Gameplay involves some character doing an activity. We should focus on making the character and activity fun. If the activity involves combat, then the combat should be fun. If it involves dialogue, then the dialogue should be fun. The tasks listed earlier can be done afterwards.
Fantasize about the next project
I will fantasize about making games in other genres. It would be too expensive to make 2 games at the same time, so my fantasies mostly revolve around writing a design document, watching and reading reviews on competing products, collecting references, sketching ideas, outlining a story. Game developers like to call this pre-production.
This idea is similar to new game+, prestige in Call of Duty, smurfing in a MOBA, or creating a new class in an RPG. It is fun to be a beginner, and crush newbies. A fantasy project is like crushing a newbie project.
A remake, remaster, or study is a copy of an older art work, but using modern technology. Remakes also save us time, because we don't have to do research. We can directly compare the original with the remake to see if it is better. I mainly use it as a quick anti-depressing tool. When I fail, I can say, "See, at least you're growing".
The standard answer to burnout is taking a vacation. A restart is when we stop a project, and return to it after a long vacation. I have restarted my game 2 to 3 times.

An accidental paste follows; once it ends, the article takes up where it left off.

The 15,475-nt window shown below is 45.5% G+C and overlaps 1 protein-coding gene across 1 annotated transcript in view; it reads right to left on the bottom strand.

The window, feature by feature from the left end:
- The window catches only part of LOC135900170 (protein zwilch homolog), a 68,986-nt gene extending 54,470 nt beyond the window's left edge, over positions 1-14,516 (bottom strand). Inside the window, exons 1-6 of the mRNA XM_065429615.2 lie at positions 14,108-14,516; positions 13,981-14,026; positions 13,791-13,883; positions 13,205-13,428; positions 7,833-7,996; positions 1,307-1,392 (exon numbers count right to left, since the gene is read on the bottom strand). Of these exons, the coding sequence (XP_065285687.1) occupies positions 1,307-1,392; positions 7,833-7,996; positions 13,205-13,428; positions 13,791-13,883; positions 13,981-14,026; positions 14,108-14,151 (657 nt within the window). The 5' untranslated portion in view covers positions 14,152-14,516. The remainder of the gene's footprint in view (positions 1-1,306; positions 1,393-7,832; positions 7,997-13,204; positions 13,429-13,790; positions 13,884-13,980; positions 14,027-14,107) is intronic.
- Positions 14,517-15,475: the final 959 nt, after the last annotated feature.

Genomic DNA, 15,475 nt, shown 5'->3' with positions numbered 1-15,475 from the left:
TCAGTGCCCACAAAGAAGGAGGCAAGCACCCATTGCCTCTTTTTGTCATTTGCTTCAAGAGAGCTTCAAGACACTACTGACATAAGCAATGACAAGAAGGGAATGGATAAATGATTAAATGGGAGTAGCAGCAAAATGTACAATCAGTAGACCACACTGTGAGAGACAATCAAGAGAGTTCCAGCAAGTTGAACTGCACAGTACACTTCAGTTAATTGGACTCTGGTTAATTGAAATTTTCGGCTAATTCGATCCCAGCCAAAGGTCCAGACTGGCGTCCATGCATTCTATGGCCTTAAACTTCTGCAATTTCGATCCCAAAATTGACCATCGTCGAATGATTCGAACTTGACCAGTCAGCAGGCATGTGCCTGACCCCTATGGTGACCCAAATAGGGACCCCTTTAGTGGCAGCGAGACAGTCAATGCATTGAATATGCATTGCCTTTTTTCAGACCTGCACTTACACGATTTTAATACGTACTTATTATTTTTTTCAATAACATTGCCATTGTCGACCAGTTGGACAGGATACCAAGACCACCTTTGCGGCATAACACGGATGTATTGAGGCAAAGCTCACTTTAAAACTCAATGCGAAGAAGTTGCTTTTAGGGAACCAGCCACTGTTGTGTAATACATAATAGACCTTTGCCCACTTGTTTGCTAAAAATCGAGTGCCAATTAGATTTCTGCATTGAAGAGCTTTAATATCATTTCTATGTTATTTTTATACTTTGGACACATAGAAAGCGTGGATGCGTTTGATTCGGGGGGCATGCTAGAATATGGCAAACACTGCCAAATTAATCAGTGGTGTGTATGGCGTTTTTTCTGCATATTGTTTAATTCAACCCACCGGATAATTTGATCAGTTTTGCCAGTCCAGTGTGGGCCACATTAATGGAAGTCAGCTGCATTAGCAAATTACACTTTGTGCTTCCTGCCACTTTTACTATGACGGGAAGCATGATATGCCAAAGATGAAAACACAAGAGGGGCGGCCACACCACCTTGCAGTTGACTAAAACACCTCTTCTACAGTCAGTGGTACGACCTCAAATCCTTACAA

Have the ingredients ready before cooking
If we're cooking eggs, and suddenly want to add cheese, then leaving the stove could cause the eggs to burn. We can turn off the stove, but it would of been faster to just have the cheese ready.
Many skills require us to reference documents. An artist might reference a photo. A romance writer might look at romance scenes in movies. By having the references/ ingredients ready, we don't have to waste time searching for them. Searching is dull, so constantly stopping to do it can dampen our excitement for the task.
Work on one specialization a day
If I have to write, draw, and make music in a day, then I have to gather references for all 3 tasks. I have a bigger upfront workload. Another downside is that changes are harder to make. Say I finish the writing task first, and then move on to the art task. What if I realize or someone discovers an error in the writing task? I only have 1 monitor, so I would have to close all the art reference files, and open up the writing reference files.
A perfectionist might seek out easy tasks, because they can do them well, while avoiding the important tasks, because they cannot do them well. This can cause them to obsess over minor details, and miss deadlines.
Getting feedback fixes this problem, because people will point out how lack luster the important parts are, and gloss over the details. Once the important part is good, people can start to appreciate the detail.
A perfectionist might avoid learning new skills, because it takes a long time to reach the quality they are aiming for. We don't have to learn the whole skill. Pick parts that are interesting. Treat it like a try before you buy kind of situation.
A 2D character artist might want to learn how to model characters, but does not want to learn 3D because it would take a long time to reach the fidelity they are use to in 2D. They can start sculpting just the face, then render it as an image. They can load the image to their favorite program and paint over it, and draw the body like they normally would.
I'm not famous enough to receive death threats, but I have seen a lot of bad internet arguments.
Avoid these pitfalls when responding
- using insults make us seem unstable and unreliable
- playing the victim makes us look like children
- long and complicated responses looks like corporate bullshit
- building an argument on a minor or unrelated issue makes us look stupid